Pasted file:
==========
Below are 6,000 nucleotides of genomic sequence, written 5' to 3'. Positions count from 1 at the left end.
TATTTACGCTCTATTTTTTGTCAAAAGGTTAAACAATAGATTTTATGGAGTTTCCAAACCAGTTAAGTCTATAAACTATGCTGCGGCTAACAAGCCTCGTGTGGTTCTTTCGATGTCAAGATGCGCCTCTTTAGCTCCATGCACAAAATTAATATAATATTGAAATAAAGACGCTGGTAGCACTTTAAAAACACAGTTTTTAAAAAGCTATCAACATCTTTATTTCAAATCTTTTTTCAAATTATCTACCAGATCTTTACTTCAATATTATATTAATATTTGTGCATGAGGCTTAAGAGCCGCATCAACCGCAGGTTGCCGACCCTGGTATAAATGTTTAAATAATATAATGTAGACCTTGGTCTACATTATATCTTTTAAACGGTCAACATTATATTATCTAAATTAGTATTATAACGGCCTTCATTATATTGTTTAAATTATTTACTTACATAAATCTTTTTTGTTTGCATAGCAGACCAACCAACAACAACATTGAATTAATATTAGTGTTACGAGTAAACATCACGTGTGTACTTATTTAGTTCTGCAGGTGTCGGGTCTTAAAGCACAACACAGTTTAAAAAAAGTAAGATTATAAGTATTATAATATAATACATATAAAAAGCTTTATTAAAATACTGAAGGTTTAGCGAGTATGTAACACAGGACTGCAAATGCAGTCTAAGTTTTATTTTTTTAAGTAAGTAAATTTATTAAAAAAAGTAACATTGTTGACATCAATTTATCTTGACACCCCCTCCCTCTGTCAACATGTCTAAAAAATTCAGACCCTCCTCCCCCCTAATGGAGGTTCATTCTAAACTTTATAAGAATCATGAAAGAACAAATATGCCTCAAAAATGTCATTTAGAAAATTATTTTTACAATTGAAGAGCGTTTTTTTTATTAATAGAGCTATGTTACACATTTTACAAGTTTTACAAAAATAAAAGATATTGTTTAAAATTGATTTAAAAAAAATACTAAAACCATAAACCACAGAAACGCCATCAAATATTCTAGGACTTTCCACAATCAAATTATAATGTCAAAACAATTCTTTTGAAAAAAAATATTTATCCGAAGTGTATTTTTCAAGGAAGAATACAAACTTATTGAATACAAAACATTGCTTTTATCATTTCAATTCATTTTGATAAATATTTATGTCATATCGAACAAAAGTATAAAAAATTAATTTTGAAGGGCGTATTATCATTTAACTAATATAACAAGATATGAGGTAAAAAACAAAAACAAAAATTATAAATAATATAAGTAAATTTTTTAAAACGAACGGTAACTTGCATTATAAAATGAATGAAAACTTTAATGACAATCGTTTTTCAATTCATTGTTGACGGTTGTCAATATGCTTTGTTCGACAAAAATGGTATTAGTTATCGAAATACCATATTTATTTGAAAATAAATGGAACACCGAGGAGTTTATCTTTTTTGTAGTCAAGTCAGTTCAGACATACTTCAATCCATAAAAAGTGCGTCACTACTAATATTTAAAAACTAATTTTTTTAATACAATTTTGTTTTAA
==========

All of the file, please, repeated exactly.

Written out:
Below are 6,000 nucleotides of genomic sequence, written 5' to 3'. Positions count from 1 at the left end.
TATTTACGCTCTATTTTTTGTCAAAAGGTTAAACAATAGATTTTATGGAGTTTCCAAACCAGTTAAGTCTATAAACTATGCTGCGGCTAACAAGCCTCGTGTGGTTCTTTCGATGTCAAGATGCGCCTCTTTAGCTCCATGCACAAAATTAATATAATATTGAAATAAAGACGCTGGTAGCACTTTAAAAACACAGTTTTTAAAAAGCTATCAACATCTTTATTTCAAATCTTTTTTCAAATTATCTACCAGATCTTTACTTCAATATTATATTAATATTTGTGCATGAGGCTTAAGAGCCGCATCAACCGCAGGTTGCCGACCCTGGTATAAATGTTTAAATAATATAATGTAGACCTTGGTCTACATTATATCTTTTAAACGGTCAACATTATATTATCTAAATTAGTATTATAACGGCCTTCATTATATTGTTTAAATTATTTACTTACATAAATCTTTTTTGTTTGCATAGCAGACCAACCAACAACAACATTGAATTAATATTAGTGTTACGAGTAAACATCACGTGTGTACTTATTTAGTTCTGCAGGTGTCGGGTCTTAAAGCACAACACAGTTTAAAAAAAGTAAGATTATAAGTATTATAATATAATACATATAAAAAGCTTTATTAAAATACTGAAGGTTTAGCGAGTATGTAACACAGGACTGCAAATGCAGTCTAAGTTTTATTTTTTTAAGTAAGTAAATTTATTAAAAAAAGTAACATTGTTGACATCAATTTATCTTGACACCCCCTCCCTCTGTCAACATGTCTAAAAAATTCAGACCCTCCTCCCCCCTAATGGAGGTTCATTCTAAACTTTATAAGAATCATGAAAGAACAAATATGCCTCAAAAATGTCATTTAGAAAATTATTTTTACAATTGAAGAGCGTTTTTTTTATTAATAGAGCTATGTTACACATTTTACAAGTTTTACAAAAATAAAAGATATTGTTTAAAATTGATTTAAAAAAAATACTAAAACCATAAACCACAGAAACGCCATCAAATATTCTAGGACTTTCCACAATCAAATTATAATGTCAAAACAATTCTTTTGAAAAAAAATATTTATCCGAAGTGTATTTTTCAAGGAAGAATACAAACTTATTGAATACAAAACATTGCTTTTATCATTTCAATTCATTTTGATAAATATTTATGTCATATCGAACAAAAGTATAAAAAATTAATTTTGAAGGGCGTATTATCATTTAACTAATATAACAAGATATGAGGTAAAAAACAAAAACAAAAATTATAAATAATATAAGTAAATTTTTTAAAACGAACGGTAACTTGCATTATAAAATGAATGAAAACTTTAATGACAATCGTTTTTCAATTCATTGTTGACGGTTGTCAATATGCTTTGTTCGACAAAAATGGTATTAGTTATCGAAATACCATATTTATTTGAAAATAAATGGAACACCGAGGAGTTTATCTTTTTTGTAGTCAAGTCAGTTCAGACATACTTCAATCCATAAAAAGTGCGTCACTACTAATATTTAAAAACTAATTTTTTTAATACAATTTTGTTTTAA